I have been staying away from cable news of late because I am tired of the over-the-top, wall-to-wall coverage of the death and funeral of Nelson Mandela. Granted, he was a magnanimous man who helped heal deep wounds in South African society after suffering decades of imprisonment for his opposition to apartheid. But therein lies the rub: His opposition to South Africa's segregationist regime allegedly included many acts of terrorism and murder by the organization he chaired, the African National Congress. And make no mistake, the ANC was rife with communists.
Although some would disagree with this assessment, I would have to rank the late British Prime Minister Margaret Thatcher as a more singular figure. After all, she turned around Great Britain's miserable economy by implementing free market reforms and lowering taxes, as well as by cutting through the thicket of bureaucray that had strangled the U.K. for decades. At the same time, she served as a staunch ally to President Ronald Reagan in facing down the menacing threat of the Soviet Union.
What Mandela did was vitally important and inspirational for South Africa -- particularly its black residents. But it did not have the worldwide ramifications of the West's victory over Soviet totalitarianism -- the breakup of the Soviet Union, free elections in eastern Europe and the tearing down of the Berlin Wall.
But of course, President Barack Obama's disdain for England is well-known. Remember how quickly he sent the Winston Churchill bust back across the pond shortly after he moved into the Oval Office? So it's no wonder he skipped Thatcher's funeral. But for Mandela? Why, he gathered up a group of his closest sycophant advisors, including permanent appendage Valerie Jarrett, to jet off to South Africa.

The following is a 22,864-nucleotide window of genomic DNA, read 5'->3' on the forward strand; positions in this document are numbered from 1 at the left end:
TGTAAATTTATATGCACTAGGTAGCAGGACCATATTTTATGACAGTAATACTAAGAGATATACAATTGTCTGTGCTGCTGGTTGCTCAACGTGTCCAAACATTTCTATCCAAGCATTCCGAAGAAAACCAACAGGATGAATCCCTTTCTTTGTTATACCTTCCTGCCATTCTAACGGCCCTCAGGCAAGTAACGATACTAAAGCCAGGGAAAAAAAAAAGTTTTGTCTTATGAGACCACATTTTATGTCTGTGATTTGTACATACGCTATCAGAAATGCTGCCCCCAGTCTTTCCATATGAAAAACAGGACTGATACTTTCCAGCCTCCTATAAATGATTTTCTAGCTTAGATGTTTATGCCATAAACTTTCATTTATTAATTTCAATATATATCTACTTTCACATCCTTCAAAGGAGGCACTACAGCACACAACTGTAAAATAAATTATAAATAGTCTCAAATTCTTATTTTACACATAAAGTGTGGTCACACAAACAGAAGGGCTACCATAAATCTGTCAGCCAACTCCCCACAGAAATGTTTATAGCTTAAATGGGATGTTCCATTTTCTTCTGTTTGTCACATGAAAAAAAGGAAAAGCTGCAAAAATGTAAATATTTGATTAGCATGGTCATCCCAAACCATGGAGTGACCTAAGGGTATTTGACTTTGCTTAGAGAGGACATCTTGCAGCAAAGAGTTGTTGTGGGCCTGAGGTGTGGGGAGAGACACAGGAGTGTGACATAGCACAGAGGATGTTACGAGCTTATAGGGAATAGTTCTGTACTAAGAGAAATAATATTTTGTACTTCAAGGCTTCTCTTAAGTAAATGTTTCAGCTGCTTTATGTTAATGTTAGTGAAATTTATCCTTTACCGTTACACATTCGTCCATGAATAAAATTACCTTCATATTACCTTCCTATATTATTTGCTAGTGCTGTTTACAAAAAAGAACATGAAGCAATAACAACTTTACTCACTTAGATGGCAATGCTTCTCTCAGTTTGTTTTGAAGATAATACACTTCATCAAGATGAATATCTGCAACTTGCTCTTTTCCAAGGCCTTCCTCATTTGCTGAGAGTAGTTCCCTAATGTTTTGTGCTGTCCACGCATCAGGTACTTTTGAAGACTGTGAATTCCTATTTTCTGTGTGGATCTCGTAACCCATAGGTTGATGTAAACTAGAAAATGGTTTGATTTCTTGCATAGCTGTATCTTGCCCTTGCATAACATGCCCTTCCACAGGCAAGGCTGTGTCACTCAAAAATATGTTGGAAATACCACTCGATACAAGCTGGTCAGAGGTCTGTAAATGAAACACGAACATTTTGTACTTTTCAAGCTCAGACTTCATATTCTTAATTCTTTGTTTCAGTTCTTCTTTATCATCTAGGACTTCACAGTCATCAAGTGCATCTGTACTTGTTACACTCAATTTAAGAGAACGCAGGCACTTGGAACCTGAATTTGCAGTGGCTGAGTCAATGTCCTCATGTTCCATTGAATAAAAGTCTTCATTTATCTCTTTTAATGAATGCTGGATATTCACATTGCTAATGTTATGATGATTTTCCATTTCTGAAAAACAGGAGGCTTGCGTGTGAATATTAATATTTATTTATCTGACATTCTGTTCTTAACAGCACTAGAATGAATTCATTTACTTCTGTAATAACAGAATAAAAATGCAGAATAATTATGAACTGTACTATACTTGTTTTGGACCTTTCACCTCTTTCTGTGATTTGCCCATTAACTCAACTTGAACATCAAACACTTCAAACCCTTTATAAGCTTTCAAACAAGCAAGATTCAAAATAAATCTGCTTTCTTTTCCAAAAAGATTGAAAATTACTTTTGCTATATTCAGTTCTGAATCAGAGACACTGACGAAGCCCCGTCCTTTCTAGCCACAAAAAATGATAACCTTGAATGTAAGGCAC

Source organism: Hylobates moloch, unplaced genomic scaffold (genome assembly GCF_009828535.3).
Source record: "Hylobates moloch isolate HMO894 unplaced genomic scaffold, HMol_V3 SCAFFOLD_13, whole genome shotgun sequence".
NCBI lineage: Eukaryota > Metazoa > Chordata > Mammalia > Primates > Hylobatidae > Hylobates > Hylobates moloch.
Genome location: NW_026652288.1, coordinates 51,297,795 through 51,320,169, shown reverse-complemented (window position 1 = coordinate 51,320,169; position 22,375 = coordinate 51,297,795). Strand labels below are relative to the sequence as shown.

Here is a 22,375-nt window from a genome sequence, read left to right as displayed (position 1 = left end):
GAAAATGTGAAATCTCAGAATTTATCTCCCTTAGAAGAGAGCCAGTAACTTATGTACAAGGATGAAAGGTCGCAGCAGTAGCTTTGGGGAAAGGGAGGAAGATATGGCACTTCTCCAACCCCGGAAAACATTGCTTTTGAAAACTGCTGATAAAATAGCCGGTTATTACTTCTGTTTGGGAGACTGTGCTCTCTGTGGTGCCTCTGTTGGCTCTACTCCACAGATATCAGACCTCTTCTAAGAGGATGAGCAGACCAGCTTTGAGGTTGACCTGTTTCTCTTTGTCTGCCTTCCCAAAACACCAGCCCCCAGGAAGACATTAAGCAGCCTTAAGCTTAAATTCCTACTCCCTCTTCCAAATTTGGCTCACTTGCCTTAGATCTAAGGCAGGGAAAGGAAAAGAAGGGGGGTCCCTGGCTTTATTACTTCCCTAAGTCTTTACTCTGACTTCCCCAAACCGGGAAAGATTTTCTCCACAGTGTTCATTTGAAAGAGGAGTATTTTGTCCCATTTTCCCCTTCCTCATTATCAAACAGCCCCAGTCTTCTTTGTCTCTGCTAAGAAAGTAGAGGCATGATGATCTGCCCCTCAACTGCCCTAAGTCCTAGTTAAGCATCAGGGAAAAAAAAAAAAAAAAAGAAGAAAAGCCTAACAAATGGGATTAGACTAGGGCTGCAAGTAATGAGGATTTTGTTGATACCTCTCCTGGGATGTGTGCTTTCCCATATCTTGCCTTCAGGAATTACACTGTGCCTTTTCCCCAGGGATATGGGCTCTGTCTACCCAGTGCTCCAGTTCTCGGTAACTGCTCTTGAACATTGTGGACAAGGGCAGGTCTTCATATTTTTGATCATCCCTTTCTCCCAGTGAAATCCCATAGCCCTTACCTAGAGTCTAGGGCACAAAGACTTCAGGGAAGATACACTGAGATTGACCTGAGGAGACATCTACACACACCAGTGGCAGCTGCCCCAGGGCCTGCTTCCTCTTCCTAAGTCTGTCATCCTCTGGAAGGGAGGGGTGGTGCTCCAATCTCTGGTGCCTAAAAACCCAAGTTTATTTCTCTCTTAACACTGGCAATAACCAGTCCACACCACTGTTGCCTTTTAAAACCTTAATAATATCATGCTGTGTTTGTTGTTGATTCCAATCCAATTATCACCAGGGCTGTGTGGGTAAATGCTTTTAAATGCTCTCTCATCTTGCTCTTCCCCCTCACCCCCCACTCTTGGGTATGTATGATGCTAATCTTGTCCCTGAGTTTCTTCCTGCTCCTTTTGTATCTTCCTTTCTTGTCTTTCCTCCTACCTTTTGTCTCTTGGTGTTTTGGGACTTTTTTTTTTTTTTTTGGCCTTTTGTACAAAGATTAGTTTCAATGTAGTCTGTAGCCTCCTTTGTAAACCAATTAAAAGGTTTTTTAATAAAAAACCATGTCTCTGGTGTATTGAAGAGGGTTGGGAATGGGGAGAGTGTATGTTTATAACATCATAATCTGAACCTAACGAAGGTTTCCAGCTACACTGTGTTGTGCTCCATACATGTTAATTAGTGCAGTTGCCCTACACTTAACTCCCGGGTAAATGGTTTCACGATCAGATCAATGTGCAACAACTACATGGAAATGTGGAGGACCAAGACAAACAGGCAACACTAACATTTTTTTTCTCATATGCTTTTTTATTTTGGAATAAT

And this is exactly the type of event the O-man LOVES. He gets to play the rock star and revel in the adulation. While much has been made of his handshake with Cuban surrogate dictator Raul Castro, methinks Fidel's brother was just another face in the rope line to the O-man.
When it came time for Obama to speak, he reverted to typical form, using "I" and "me" a sickening number of times in his speech. Why does every single event in which this man participates end up being about him? And what about the childish antics of Obama, British Primes Minister David Cameron and Danish Prime Minister Hell Thorning-Schmidt as they giggled and took a self-portrait with a phone camera while a grumpy Michelle sat nearby? You would expect such behavior from a 13-year-old at a funeral, but not from the leader of the free world.
Friends, it's an entirely new ballgame when it comes to presidential decorum and disposition. (Well, not really new -- we've been observing this for five years.) But new compared to the previous 200-plus years. Like the outsized Mandela coverage, the crassness of Barack Obama's celebrity presidency gets old in a hurry.